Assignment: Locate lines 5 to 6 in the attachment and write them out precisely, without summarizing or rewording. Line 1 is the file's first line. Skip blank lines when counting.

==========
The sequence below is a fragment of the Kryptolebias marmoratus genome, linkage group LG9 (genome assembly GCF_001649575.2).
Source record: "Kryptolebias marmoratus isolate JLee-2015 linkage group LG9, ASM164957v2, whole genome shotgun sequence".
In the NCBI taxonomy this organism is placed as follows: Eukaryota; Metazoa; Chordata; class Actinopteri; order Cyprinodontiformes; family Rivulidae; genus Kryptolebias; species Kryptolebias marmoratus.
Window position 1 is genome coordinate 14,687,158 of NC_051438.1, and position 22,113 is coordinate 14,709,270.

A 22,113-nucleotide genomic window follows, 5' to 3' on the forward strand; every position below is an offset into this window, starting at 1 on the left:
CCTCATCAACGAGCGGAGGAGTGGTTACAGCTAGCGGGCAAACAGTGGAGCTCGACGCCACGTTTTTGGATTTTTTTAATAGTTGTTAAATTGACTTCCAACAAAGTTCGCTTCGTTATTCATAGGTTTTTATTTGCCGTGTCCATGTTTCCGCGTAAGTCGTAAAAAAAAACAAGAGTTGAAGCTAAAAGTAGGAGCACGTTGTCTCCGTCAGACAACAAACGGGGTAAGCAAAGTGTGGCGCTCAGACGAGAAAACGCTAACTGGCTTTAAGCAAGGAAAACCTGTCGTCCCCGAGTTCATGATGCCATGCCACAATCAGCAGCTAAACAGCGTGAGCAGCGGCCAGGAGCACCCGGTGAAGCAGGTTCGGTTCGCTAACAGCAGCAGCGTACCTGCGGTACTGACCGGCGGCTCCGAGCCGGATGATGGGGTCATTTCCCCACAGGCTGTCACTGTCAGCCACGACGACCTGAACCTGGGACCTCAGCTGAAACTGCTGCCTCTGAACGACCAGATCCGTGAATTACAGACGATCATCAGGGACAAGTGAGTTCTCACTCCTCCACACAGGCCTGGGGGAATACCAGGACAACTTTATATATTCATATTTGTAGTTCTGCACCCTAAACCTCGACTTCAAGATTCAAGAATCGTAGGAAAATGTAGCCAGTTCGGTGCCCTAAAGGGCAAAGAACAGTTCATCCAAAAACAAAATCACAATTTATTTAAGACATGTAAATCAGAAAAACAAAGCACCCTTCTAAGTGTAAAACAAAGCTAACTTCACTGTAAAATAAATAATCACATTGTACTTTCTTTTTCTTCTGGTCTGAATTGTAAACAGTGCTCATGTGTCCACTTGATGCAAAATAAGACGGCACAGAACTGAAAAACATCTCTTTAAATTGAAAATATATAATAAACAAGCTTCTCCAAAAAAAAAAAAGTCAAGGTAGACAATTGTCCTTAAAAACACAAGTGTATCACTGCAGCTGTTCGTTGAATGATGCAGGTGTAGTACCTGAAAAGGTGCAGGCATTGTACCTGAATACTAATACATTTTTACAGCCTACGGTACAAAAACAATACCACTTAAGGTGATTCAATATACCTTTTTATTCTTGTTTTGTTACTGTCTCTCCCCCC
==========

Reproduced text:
A 22,113-nucleotide genomic window follows, 5' to 3' on the forward strand; every position below is an offset into this window, starting at 1 on the left:
CCTCATCAACGAGCGGAGGAGTGGTTACAGCTAGCGGGCAAACAGTGGAGCTCGACGCCACGTTTTTGGATTTTTTTAATAGTTGTTAAATTGACTTCCAACAAAGTTCGCTTCGTTATTCATAGGTTTTTATTTGCCGTGTCCATGTTTCCGCGTAAGTCGTAAAAAAAAACAAGAGTTGAAGCTAAAAGTAGGAGCACGTTGTCTCCGTCAGACAACAAACGGGGTAAGCAAAGTGTGGCGCTCAGACGAGAAAACGCTAACTGGCTTTAAGCAAGGAAAACCTGTCGTCCCCGAGTTCATGATGCCATGCCACAATCAGCAGCTAAACAGCGTGAGCAGCGGCCAGGAGCACCCGGTGAAGCAGGTTCGGTTCGCTAACAGCAGCAGCGTACCTGCGGTACTGACCGGCGGCTCCGAGCCGGATGATGGGGTCATTTCCCCACAGGCTGTCACTGTCAGCCACGACGACCTGAACCTGGGACCTCAGCTGAAACTGCTGCCTCTGAACGACCAGATCCGTGAATTACAGACGATCATCAGGGACAAGTGAGTTCTCACTCCTCCACACAGGCCTGGGGGAATACCAGGACAACTTTATATATTCATATTTGTAGTTCTGCACCCTAAACCTCGACTTCAAGATTCAAGAATCGTAGGAAAATGTAGCCAGTTCGGTGCCCTAAAGGGCAAAGAACAGTTCATCCAAAAACAAAATCACAATTTATTTAAGACATGTAAATCAGAAAAACAAAGCACCCTTCTAAGTGTAAAACAAAGCTAACTTCACTGTAAAATAAATAATCACATTGTACTTTCTTTTTCTTCTGGTCTGAATTGTAAACAGTGCTCATGTGTCCACTTGATGCAAAATAAGACGGCACAGAACTGAAAAACATCTCTTTAAATTGAAAATATATAATAAACAAGCTTCTCCAAAAAAAAAAAAGTCAAGGTAGACAATTGTCCTTAAAAACACAAGTGTATCACTGCAGCTGTTCGTTGAATGATGCAGGTGTAGTACCTGAAAAGGTGCAGGCATTGTACCTGAATACTAATACATTTTTACAGCCTACGGTACAAAAACAATACCACTTAAGGTGATTCAATATACCTTTTTATTCTTGTTTTGTTACTGTCTCTCCCCCC